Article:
The odds that my comments here -- more than a year after the last comment -- will be picked up by you previous commenters are slim. I have a few observations on this passage, and Romans six through eight in general. First, in the 40 years I have carefully studied these chapters, I have been continually amazed at how many good teachers and scholars seem to struggle with letting Paul say what it seems plainly he is saying.
I know that often scripture doesn't mean what it appears to mean on the surface. I think there is a common tendency to miss the ontological sense in which Paul is speaking when he says things like we are in the Spirit and not in the flesh, or in Romans 7:17,20, when he says that it is no longer we who sin!
I wonder if our theological traditions cause us to fear taking these passages for what they seem plainly to be saying. It is such a profound subject Paul is dealing with in those three chapters that even if we move more towards what I am talking about, it is mysterious territory. One of the big challenges is that we have to discern when Paul is speaking ontologically and when he is speaking experientially -- speaking about visible earthly appearance and performance.
That is, we need better perception of when he is speaking about who we now are organically and, according to God's perspective, literally as brand new creatures in Christ, where the old has in fact, passed away and the new has come ... and when he is speaking about our earthly experience and visible expression as spiritual beings still walking around in dead, unsaved physical bodies.
By the way, the one reference cited by the OP in footnote 7 above is erroneous when it comes to Galatians 2:20. The Greek word is not sarx, but soma. Most translations say "flesh" when they should say, as the NIV amazingly does, "body". I love what John MacArthur said one time in his teaching on the mystery of being "in Christ", expressed in Colossians.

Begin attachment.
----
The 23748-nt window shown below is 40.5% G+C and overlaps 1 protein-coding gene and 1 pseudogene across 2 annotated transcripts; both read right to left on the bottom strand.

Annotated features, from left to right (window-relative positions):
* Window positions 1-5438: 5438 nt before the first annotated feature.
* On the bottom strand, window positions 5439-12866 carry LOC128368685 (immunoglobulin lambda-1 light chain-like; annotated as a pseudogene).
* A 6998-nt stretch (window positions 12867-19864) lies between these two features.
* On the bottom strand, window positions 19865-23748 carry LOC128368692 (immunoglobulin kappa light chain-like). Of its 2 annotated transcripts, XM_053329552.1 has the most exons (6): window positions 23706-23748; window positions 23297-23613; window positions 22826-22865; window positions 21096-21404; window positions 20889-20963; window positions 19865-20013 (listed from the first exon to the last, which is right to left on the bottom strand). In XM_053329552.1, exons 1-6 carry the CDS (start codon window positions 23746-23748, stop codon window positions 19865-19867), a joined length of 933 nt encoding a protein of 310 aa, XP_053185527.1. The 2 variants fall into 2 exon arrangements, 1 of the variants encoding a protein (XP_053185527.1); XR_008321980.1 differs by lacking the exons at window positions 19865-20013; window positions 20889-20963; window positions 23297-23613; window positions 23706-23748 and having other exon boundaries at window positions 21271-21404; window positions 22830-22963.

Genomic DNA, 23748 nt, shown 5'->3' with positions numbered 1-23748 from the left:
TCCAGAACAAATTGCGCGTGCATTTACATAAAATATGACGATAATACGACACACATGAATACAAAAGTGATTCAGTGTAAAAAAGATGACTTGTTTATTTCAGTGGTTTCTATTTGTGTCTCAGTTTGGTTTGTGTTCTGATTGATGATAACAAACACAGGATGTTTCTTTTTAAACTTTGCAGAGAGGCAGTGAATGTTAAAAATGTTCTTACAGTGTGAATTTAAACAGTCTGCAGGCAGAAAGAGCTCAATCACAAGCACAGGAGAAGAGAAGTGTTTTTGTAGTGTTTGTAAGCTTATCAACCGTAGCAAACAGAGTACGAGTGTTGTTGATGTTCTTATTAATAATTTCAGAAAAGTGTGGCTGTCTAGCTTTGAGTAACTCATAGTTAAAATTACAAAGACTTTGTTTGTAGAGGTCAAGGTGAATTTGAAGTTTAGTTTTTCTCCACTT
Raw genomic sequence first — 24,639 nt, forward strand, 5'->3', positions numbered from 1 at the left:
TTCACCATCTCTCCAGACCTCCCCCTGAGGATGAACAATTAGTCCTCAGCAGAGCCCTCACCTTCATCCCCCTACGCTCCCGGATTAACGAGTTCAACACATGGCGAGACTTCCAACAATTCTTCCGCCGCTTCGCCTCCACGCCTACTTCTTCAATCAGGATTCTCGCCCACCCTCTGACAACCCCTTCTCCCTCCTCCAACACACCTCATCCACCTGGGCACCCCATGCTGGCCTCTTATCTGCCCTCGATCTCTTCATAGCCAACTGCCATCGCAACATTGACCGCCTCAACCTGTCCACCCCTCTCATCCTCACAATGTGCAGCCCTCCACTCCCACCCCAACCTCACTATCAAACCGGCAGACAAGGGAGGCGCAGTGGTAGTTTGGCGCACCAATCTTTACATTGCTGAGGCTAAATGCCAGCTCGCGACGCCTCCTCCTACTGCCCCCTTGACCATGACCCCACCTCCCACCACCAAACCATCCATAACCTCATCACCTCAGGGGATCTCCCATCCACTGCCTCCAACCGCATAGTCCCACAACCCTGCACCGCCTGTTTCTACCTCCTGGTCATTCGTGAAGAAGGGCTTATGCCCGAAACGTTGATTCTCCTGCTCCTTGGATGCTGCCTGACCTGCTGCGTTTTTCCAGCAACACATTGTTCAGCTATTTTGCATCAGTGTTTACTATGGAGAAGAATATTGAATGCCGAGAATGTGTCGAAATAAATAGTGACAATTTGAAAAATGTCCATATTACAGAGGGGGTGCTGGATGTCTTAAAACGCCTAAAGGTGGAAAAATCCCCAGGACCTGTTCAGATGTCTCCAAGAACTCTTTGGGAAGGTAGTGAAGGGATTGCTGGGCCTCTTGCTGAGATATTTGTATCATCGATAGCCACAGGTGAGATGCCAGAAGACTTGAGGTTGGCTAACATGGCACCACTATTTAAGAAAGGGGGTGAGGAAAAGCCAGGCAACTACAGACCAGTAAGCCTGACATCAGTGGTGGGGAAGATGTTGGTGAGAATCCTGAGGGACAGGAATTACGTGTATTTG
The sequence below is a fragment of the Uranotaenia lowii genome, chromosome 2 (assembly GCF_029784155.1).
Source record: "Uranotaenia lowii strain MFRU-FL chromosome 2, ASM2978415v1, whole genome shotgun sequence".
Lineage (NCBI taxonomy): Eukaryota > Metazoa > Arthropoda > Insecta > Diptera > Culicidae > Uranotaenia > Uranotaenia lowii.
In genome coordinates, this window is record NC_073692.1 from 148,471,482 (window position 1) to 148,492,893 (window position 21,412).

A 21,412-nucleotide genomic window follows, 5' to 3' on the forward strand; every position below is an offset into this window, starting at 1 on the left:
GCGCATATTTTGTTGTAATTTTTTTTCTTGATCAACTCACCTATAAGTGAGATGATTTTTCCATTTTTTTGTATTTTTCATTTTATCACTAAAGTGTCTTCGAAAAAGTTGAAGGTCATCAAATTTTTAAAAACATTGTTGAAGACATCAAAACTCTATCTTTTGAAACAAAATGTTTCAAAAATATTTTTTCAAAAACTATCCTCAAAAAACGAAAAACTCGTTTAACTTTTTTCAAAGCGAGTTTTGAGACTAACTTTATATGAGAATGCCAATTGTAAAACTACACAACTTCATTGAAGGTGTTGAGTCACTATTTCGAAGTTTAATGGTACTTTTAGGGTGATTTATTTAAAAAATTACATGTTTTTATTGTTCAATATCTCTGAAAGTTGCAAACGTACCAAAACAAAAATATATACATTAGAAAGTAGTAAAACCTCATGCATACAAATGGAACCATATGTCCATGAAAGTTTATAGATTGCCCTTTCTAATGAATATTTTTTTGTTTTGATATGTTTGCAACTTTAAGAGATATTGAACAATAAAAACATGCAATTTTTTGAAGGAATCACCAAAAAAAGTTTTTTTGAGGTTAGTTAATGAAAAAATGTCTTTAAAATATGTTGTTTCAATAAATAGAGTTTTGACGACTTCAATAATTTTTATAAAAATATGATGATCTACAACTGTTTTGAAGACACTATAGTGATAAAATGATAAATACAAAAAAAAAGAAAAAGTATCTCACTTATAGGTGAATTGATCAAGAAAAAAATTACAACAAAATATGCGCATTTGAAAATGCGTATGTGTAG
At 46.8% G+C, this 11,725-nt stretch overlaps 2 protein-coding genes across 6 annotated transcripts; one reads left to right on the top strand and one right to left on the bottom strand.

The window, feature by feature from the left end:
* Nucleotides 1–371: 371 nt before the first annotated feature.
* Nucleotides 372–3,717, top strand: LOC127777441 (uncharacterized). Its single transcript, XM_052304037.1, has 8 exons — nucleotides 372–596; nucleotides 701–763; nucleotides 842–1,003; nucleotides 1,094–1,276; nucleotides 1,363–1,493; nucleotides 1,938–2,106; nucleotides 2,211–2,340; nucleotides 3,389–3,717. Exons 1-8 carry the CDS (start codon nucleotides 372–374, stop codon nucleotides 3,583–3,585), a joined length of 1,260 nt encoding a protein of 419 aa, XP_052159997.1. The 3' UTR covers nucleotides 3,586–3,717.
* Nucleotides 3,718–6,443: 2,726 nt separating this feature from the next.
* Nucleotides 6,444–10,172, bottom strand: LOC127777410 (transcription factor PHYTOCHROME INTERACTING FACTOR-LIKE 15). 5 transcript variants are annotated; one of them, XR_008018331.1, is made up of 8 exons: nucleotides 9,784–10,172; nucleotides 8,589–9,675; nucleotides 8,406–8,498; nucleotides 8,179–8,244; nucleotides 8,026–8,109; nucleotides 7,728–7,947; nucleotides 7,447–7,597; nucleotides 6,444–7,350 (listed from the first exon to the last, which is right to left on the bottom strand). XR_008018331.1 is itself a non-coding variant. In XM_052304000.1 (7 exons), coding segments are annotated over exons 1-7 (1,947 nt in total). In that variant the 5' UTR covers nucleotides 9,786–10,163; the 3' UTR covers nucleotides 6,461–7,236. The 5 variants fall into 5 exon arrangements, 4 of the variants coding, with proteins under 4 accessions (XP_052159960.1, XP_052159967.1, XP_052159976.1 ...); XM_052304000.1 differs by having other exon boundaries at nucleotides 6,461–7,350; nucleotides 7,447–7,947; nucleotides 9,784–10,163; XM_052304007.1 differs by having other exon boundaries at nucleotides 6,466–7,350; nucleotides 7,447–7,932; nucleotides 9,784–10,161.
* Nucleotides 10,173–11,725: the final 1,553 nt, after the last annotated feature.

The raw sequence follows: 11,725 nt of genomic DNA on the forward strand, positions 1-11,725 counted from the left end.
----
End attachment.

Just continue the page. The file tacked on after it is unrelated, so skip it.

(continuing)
He said that he is asked, Why, if, as he teaches, we are brand new creatures in Christ ... why do we still sin? His answer is spot on. We still sin because although we are brand new creatures, born again, we are walking around this earth in dead, unsaved bodies, where the law of sin is still at work in our "members".
If you do a careful study of exactly what Paul says the source of sin is in Romans chapters 6 through eight, you will see the repetition of the words body, body of sin, members, members of my body, and flesh. This completely supports what MacArthur said about our earthly performance in spite of being brand new creatures in Christ who are no longer in the flesh.
In fact, we were circumcised, according to Colossian 2:11-13, by an amazing, miraculous circumcision where Christ severed us from the flesh and literally regenerated us in himself such that we are now hidden with him in God until the day he comes and reveals himself and us in him! (Col 3:1-4) That Colossians 2 passage is definitely one where we have a hard time letting it say what it is saying, but it is perfect commentary on Paul's discussion of the radical transition that has taken place for the man in Christ, the moment he was saved, seen all through Romans chapter six, seven, and the first part of eight.
I could summarize all this by simply saying that "in Christ" may be the most undervalued and dumbed-down phrase in all of Scripture, especially when it comes to understanding who we now are as brand new, regenerated people.